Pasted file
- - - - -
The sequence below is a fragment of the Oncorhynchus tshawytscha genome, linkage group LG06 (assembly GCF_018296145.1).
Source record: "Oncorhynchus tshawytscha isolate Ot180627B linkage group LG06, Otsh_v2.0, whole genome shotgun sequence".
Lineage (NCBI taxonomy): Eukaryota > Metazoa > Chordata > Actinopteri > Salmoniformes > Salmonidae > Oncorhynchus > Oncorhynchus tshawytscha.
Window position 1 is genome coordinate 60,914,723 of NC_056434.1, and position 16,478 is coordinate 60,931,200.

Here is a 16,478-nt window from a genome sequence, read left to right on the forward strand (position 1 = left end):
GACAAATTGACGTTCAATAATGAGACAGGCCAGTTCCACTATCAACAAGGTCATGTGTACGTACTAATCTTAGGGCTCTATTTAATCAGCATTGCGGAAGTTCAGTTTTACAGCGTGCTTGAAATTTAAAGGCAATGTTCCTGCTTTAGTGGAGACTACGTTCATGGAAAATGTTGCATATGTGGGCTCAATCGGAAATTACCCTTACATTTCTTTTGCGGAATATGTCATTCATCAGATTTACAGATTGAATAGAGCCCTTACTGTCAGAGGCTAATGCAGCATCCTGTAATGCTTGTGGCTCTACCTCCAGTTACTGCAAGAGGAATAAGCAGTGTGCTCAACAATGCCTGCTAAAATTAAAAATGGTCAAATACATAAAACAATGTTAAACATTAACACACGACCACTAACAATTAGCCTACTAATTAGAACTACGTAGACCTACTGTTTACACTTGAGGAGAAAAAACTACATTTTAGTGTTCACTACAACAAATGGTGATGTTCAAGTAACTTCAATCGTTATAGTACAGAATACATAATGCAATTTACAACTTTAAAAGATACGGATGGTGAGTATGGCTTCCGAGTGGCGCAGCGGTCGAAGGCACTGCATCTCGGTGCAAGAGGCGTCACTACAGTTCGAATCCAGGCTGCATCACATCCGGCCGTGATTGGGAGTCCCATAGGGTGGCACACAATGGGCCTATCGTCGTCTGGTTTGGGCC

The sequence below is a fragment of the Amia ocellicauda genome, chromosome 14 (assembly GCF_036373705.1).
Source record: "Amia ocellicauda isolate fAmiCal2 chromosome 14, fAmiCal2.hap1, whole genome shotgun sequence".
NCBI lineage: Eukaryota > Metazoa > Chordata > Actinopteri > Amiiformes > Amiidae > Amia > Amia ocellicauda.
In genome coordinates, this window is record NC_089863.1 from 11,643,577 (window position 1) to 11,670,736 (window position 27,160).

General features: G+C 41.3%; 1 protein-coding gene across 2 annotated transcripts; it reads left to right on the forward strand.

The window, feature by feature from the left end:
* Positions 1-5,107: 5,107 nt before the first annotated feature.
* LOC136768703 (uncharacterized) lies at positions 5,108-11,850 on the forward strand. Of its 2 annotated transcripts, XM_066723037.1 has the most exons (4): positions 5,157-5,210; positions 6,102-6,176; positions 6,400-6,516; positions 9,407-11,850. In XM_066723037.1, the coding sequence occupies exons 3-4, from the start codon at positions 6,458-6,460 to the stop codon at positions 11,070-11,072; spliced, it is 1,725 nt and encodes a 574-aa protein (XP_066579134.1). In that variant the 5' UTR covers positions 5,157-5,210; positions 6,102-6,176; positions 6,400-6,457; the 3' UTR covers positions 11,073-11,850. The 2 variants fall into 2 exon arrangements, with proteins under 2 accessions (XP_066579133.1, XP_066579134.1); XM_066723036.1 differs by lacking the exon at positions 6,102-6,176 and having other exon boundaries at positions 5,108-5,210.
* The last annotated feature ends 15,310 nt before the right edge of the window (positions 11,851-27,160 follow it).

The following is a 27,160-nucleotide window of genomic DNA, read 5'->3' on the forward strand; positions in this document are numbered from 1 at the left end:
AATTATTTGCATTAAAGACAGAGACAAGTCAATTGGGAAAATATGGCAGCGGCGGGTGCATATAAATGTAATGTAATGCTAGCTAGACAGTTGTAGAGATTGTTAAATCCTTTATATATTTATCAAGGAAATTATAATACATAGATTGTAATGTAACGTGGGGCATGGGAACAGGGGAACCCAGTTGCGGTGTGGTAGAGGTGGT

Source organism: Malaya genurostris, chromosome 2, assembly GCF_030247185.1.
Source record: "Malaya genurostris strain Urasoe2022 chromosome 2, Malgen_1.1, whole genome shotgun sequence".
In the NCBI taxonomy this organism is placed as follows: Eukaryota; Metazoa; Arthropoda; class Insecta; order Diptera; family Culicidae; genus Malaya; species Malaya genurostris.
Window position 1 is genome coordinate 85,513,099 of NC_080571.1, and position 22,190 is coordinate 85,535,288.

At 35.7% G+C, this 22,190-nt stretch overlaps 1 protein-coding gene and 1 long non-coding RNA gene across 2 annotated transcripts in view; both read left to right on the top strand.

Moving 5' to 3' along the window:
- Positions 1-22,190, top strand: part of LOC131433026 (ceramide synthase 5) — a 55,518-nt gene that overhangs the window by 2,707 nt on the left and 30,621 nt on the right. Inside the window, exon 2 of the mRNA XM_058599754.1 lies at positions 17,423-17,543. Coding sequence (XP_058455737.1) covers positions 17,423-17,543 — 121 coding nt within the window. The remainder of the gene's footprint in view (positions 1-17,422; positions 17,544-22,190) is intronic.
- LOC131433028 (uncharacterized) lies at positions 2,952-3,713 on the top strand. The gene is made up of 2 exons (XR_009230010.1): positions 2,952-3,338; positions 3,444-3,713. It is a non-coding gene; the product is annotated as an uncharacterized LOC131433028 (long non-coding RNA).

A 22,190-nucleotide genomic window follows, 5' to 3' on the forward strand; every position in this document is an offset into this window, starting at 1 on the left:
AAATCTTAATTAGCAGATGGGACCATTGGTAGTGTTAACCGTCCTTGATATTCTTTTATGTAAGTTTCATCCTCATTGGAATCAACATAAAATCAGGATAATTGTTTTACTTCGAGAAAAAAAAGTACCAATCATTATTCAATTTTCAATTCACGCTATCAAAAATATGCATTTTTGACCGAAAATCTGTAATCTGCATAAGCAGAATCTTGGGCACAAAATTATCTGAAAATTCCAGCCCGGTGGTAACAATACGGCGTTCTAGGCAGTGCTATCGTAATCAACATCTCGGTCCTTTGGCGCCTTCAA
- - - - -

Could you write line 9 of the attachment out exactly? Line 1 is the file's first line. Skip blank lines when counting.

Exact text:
NCBI lineage: Eukaryota > Metazoa > Chordata > Actinopteri > Amiiformes > Amiidae > Amia > Amia ocellicauda.